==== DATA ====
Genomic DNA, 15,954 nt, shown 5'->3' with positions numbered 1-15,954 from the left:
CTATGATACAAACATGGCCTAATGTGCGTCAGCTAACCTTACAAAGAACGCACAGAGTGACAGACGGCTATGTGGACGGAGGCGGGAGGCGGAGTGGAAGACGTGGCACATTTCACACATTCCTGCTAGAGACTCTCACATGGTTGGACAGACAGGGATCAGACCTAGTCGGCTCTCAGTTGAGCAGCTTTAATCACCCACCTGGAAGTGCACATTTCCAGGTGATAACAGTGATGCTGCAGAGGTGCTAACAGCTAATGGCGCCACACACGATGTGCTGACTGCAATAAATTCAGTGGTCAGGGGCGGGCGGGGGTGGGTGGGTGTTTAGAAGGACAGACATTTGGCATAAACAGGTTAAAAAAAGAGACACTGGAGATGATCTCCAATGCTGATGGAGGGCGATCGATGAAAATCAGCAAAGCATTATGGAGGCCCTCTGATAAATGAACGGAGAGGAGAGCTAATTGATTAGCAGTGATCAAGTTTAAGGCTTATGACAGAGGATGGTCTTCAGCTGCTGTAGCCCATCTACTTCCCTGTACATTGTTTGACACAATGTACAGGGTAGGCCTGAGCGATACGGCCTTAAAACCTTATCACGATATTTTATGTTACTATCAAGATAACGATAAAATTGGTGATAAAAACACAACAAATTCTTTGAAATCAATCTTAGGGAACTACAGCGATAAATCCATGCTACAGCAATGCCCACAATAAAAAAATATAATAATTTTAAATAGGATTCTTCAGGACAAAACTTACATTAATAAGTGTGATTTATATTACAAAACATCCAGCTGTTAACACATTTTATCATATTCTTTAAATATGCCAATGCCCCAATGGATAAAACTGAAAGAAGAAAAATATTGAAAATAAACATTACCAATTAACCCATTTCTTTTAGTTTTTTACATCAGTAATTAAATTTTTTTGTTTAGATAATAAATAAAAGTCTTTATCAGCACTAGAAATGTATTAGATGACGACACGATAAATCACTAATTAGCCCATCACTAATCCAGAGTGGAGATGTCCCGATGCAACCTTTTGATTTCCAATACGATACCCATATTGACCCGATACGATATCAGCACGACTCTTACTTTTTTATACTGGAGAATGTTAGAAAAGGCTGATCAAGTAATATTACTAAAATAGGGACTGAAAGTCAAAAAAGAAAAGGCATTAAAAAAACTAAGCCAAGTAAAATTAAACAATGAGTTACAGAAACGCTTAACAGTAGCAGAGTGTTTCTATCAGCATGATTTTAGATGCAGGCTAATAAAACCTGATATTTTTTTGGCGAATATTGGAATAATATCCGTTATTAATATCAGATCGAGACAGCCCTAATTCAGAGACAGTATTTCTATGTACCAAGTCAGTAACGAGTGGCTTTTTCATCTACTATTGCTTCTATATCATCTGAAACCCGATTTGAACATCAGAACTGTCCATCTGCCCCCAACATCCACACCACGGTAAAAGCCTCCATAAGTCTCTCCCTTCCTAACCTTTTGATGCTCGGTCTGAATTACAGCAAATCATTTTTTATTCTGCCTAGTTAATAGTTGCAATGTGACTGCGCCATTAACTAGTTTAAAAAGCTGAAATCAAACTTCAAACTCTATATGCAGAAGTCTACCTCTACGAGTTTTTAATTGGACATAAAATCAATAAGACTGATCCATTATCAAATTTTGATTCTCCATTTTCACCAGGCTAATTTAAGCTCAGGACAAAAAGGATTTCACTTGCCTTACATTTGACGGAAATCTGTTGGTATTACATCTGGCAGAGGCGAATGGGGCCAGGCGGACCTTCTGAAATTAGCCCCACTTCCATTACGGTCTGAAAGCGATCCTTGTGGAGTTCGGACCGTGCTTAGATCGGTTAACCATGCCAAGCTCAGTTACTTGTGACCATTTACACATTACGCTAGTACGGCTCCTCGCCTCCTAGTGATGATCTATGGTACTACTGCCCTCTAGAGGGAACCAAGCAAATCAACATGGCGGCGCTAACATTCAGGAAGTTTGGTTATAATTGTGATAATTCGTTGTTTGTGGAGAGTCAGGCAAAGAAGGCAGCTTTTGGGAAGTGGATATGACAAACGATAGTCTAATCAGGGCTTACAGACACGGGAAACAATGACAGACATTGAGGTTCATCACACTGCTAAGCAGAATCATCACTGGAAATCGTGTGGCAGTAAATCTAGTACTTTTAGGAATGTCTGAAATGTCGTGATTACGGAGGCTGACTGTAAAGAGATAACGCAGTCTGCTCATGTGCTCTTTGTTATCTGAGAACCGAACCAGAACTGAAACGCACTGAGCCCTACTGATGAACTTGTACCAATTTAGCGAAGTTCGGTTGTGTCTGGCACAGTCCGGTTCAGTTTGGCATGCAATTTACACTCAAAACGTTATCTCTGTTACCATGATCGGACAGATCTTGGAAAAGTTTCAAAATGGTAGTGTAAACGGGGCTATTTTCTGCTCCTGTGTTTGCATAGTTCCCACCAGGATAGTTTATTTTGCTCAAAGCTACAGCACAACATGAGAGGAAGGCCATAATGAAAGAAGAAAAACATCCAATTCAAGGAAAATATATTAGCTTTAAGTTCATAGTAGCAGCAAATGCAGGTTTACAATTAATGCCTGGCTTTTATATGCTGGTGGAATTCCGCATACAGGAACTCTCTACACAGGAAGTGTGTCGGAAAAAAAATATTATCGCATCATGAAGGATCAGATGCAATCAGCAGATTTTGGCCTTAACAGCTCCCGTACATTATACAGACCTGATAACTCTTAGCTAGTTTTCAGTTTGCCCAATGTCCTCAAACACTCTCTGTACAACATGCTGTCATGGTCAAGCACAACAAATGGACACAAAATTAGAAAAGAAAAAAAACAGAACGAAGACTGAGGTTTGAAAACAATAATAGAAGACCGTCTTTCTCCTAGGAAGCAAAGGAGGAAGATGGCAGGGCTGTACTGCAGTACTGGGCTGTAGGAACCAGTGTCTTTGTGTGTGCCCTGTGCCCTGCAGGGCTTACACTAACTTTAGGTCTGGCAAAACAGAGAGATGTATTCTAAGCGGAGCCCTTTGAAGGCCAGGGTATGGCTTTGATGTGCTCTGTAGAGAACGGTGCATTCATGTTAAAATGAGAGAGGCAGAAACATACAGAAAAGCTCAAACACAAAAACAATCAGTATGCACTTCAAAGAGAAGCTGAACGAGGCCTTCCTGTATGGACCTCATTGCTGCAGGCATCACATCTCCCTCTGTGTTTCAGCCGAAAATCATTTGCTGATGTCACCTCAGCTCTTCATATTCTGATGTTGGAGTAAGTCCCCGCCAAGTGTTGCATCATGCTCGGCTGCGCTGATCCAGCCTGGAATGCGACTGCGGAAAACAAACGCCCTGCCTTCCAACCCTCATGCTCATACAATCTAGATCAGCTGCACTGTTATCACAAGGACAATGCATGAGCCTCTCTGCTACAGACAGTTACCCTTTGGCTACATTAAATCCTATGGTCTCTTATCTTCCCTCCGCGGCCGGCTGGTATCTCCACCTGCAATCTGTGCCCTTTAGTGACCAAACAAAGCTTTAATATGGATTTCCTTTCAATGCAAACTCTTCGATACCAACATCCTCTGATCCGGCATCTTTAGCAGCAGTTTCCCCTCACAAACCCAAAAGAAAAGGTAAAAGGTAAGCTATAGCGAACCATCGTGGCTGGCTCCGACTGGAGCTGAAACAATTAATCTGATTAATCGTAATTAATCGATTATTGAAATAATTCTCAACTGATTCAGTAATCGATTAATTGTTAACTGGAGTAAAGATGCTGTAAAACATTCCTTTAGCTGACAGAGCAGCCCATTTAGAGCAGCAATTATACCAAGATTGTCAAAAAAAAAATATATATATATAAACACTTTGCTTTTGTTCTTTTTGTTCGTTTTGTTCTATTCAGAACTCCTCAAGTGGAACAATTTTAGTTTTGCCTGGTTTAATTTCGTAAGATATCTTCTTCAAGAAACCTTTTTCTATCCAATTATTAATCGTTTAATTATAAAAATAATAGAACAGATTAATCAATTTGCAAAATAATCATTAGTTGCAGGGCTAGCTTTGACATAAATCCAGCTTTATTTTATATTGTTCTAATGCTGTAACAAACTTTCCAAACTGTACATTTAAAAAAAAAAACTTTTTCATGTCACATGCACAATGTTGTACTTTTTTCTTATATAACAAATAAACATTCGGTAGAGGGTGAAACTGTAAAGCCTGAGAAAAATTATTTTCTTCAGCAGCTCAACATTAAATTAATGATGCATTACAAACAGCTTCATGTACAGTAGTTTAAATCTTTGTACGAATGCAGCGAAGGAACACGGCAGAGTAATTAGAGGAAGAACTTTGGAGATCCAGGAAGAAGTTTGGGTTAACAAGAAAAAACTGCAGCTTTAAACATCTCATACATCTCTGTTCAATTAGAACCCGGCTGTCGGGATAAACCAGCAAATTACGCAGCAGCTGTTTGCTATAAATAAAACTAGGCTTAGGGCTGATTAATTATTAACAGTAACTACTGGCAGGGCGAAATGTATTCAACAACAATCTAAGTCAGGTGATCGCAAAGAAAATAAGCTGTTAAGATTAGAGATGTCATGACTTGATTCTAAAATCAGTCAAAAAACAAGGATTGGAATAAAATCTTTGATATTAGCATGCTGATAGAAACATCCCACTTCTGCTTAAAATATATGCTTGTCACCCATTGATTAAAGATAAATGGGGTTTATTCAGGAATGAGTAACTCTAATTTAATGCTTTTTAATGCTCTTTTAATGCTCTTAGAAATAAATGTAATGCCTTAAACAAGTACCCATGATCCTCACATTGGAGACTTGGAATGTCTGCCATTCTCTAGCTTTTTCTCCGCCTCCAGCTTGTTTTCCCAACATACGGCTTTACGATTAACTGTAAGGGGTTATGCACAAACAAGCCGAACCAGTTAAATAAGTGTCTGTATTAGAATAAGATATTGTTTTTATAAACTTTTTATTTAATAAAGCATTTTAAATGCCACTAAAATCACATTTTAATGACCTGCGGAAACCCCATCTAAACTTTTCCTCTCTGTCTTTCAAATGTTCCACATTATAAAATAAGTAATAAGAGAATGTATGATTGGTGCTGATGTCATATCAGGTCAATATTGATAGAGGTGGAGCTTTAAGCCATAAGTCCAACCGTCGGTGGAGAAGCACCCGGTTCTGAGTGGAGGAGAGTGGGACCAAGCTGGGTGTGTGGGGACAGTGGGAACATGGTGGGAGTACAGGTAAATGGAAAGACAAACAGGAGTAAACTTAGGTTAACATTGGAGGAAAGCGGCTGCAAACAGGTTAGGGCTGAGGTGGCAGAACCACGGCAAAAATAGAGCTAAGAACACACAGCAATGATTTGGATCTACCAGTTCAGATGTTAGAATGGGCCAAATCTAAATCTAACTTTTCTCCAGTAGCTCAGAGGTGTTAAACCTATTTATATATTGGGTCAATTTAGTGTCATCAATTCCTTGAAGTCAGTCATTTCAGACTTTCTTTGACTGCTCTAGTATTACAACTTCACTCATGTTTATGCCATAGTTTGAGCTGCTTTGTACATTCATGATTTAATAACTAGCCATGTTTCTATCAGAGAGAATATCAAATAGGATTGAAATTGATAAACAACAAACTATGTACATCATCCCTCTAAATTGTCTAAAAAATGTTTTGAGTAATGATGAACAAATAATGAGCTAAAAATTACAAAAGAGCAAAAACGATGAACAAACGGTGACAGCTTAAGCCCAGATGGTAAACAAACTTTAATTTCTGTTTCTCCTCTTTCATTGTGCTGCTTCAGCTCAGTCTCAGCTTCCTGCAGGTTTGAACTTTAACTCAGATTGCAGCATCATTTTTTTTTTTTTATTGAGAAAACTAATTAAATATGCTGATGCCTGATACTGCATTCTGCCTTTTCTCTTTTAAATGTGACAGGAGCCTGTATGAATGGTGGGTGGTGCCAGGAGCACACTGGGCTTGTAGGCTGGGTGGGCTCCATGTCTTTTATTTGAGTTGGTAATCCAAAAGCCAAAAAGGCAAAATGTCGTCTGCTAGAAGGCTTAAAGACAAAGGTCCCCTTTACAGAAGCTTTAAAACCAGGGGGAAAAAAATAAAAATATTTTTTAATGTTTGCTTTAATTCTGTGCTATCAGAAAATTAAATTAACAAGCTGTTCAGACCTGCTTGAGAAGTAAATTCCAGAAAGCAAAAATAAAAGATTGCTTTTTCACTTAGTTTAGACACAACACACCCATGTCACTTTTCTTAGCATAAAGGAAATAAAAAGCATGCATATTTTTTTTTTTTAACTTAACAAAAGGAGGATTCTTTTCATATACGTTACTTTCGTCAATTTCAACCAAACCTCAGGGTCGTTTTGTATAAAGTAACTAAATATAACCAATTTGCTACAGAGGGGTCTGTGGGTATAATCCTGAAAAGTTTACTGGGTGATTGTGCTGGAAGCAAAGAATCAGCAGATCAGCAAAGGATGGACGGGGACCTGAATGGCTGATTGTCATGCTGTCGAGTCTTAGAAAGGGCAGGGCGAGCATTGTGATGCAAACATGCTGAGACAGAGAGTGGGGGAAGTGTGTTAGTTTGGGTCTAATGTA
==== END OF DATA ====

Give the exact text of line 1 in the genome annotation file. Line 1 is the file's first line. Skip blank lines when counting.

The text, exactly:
Genomic DNA, 15,954 nt, shown 5'->3' with positions numbered 1-15,954 from the left: